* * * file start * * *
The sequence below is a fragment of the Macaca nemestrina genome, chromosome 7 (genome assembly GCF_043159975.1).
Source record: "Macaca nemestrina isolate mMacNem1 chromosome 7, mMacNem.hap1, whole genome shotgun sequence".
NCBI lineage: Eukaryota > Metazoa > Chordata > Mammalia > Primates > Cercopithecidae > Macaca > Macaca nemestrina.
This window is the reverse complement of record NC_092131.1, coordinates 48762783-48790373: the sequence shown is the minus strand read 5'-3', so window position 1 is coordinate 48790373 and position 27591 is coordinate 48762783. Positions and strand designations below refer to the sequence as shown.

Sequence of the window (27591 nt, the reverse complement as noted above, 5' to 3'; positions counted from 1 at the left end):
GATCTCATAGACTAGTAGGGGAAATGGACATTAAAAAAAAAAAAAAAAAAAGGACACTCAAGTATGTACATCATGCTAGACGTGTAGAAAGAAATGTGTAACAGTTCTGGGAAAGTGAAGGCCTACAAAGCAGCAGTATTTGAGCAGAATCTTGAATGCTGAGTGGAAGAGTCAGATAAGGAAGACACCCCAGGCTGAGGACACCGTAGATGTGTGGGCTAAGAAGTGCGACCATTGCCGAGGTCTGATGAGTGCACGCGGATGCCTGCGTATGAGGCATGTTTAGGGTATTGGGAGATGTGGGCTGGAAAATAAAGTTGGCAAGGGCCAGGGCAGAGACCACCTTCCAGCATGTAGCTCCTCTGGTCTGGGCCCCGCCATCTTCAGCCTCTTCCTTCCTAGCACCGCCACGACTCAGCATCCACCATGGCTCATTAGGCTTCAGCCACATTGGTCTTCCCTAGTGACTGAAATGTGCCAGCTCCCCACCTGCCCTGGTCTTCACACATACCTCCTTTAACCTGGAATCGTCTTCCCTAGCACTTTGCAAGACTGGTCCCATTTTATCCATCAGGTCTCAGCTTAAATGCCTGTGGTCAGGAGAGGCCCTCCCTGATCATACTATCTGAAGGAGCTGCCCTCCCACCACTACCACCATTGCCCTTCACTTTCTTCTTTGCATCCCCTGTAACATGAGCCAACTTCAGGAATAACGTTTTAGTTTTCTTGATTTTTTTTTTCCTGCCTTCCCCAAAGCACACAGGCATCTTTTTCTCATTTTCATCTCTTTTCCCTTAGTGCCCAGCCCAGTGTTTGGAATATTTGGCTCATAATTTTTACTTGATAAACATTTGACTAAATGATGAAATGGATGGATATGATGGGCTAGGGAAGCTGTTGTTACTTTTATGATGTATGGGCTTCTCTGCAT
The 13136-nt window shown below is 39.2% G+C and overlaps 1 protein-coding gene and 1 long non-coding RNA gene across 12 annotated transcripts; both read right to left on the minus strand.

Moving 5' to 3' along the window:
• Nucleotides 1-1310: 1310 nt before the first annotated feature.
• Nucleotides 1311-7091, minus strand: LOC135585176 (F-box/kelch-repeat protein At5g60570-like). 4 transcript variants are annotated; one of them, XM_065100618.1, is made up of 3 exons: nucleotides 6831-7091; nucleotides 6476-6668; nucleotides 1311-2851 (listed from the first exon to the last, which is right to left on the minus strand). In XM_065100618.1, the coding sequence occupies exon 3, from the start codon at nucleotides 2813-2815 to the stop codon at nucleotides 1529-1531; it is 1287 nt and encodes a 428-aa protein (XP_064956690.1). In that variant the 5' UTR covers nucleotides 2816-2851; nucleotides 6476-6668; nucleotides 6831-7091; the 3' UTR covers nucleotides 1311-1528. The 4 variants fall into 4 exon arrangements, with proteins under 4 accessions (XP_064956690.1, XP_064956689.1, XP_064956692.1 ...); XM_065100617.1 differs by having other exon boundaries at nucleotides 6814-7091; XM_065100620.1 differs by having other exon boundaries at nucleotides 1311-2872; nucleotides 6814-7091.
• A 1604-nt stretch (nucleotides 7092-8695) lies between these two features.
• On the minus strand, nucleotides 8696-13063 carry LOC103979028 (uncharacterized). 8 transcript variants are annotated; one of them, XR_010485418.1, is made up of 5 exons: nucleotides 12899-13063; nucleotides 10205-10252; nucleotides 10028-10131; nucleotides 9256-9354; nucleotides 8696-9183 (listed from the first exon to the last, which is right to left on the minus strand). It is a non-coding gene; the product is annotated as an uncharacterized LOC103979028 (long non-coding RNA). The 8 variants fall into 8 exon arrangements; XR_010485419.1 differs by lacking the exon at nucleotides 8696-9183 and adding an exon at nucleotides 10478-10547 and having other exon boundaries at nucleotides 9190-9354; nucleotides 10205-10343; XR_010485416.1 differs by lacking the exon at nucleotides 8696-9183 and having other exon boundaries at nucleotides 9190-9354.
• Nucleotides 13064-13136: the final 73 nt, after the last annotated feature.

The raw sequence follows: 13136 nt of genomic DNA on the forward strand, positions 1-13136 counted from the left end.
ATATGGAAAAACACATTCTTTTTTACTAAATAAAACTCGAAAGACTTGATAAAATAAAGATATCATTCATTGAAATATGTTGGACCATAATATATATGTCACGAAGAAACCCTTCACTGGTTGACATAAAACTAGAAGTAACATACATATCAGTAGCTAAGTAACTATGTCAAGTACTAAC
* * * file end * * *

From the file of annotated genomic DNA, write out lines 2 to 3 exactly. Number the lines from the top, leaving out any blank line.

Source record: "Macaca nemestrina isolate mMacNem1 chromosome 7, mMacNem.hap1, whole genome shotgun sequence".
NCBI lineage: Eukaryota > Metazoa > Chordata > Mammalia > Primates > Cercopithecidae > Macaca > Macaca nemestrina.